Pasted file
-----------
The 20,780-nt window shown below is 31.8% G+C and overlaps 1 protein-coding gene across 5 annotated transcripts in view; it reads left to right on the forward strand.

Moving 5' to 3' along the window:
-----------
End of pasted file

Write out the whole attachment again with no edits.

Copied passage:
The 20,780-nt window shown below is 31.8% G+C and overlaps 1 protein-coding gene across 5 annotated transcripts in view; it reads left to right on the forward strand.

Moving 5' to 3' along the window: